Kevin Pillar‘s return will exist in more of a vacuum when it relates to Smoak, but Jose Bautista could conceivably slide back in as a full-time designated hitter when he’s back from a recent knee sprain.
This is Bautista’s second trip to the disabled list after a bout of turf toe earlier in the season, and if he returns as expected in late August, there is little-to-no reason for the Blue Jays to risk Bautista further by playing him in the field. Beyond the basic risk of injury, he’s been very poor defensively and his once-dominant throwing arm has all but abandoned him.
Toronto will essentially be choosing between the net impact of: RF Bautista, 1B Smoak, DH Encarnacion -or- RF Upton Jr., 1B Encarnacion, DH Bautista.
So if you want to bring an extra large pizza into the Jays game? Go nuts. A quarter chicken dinner? Feel free. A Thanksgiving dinner with turkey, gravy, stuffing, cranberry sauce, mashed potatoes, dinner rolls, squash and apple pie? It seems like a huge undertaking, but if you’re up for the task, you can bring it all into the Rogers Centre.
A pro tip is to grab a hot dog (or in the case of Colby Rasmus, a chicken dog) at one of the stands outside the dome, load it up with all the fixings, and enjoy it inside the Rogers Centre for a fraction of the price.
I can speak from experience that when you’re traveling with kids, bringing in your own food and snacks is essential. Having your own bag packed with Goldfish crackers, juice boxes and granola bars for kids is a life-saver.
For most fans, bringing in outside food is an absolute must to keep costs down, but also because the food offerings at Blue Jays games are often “uninspired” to put it lightly.
Meanwhile, down in Bluefield, 17-year-old Vladimir Guerrero Jr was at the centre of an offensive outburst in a 18-5 rout of the Pulaski (it may be just rookie level baseball, but as far as I’m concerned thrashing the Yankees is always a good thing). On the night, Guerrero went 3/4, with two home runs, a walk, and a strikeout. It’s worth pointing out that on the night the teams combined for 8 home runs, all to left field, so the ball was clearly flying carrying well on the evening.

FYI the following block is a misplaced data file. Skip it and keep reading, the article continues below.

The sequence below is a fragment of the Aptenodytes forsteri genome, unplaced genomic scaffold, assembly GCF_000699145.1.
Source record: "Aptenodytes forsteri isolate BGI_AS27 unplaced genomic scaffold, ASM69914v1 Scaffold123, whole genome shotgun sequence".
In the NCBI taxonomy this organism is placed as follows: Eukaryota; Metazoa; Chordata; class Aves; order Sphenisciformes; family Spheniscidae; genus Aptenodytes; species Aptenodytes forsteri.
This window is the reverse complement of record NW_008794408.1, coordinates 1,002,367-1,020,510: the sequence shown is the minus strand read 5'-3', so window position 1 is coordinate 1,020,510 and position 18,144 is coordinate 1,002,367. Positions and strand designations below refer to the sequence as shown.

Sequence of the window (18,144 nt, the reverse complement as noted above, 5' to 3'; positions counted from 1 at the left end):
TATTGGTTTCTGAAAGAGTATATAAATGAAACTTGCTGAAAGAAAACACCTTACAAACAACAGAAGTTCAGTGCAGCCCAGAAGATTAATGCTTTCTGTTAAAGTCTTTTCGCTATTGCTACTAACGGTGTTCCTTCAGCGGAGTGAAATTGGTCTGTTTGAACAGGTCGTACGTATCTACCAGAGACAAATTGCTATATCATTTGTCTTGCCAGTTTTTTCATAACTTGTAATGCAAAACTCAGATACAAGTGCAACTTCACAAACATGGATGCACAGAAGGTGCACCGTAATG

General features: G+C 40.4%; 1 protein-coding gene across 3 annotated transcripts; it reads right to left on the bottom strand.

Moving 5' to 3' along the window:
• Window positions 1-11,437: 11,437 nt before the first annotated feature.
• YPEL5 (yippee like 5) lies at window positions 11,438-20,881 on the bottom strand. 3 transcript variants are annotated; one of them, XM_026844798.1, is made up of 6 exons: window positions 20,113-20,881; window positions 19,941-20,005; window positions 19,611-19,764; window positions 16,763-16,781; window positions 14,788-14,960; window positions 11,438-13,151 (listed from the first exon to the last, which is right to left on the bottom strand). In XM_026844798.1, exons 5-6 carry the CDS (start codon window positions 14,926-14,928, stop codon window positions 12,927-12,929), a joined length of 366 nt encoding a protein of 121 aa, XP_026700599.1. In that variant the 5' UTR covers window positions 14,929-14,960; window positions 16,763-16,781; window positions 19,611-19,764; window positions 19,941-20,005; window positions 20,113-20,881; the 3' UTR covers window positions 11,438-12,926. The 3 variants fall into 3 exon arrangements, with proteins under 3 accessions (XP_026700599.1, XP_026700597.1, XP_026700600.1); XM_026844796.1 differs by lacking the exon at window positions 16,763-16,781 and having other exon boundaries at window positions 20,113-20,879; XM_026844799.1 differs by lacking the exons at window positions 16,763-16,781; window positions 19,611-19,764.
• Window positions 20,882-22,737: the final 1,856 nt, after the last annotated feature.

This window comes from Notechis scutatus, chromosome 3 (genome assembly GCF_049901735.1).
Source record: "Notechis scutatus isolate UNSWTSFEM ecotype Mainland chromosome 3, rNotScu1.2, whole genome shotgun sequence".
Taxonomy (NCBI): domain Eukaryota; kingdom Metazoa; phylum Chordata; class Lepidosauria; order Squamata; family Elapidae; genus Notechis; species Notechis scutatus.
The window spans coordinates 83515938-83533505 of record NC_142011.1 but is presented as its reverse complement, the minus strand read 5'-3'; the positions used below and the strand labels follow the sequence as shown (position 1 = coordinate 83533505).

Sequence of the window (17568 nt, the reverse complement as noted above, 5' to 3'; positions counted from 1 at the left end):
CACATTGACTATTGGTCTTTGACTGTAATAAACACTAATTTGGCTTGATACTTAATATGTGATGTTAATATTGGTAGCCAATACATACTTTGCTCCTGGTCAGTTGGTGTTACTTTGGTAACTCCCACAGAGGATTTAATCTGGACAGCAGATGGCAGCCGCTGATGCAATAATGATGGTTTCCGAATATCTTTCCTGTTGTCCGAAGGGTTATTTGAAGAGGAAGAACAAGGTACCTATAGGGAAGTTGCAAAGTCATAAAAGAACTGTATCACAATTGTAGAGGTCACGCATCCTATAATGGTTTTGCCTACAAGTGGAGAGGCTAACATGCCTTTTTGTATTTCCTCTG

Guerrero’s first home run came in his second at-bat, as he jumped on the first pitch that Yankee RHP Rafael Lara threw in the game. That came after he singled his first at-bat, a shallow Texas leaguer that fell in left field after he worked the count full. He walked his third time, an eight pitch battle he won after falling behind 1-2. He wasn’t so fortunate the next time, striking out swinging. Then in his last at-bat facing RHP Miles Chambers (NOT Canadian Jeff Degano, as the box score reflects, who was relieved the inning before), an experienced high level college performer at Cal State Fullerton, Guerrero smashed an 0-1 pitch over the left-centre field wall.
That effort pushes Guerrero’s season line to .267/.358/.471, with 7 home runs (19 total extra base hits) and 24 walks against 26 strikeouts. There’s some definite things to work on – a lot of popups, and a propensity for wild swings at breaking balls out of the zone, which pitcher had been increasingly exploiting – but merely holding his own would be impressive at 17, much less ~20% above average.
Buffalo Bisons 0, Pawtucket Red Sox 4
The Buffalo Bisons opened their series against the Pawtucket Red Sox by getting shut out 4-0. Jesus Montero had the Bisons’ only two hits, raising his average to .314.
Mike Bolsinger went four innings, giving up three runs on four hits with two walks and three strikeouts to take the loss while Jason Berken provided four more innings of one-(unearned)-run ball, giving up four hits and one walk with five strikeouts. Bo Schultz struck out one in a 1-2-3 ninth.
Player of the Game: None
Roster Notes: Ezequiel Carrera was sent to the Bisons to begin a rehab assignment.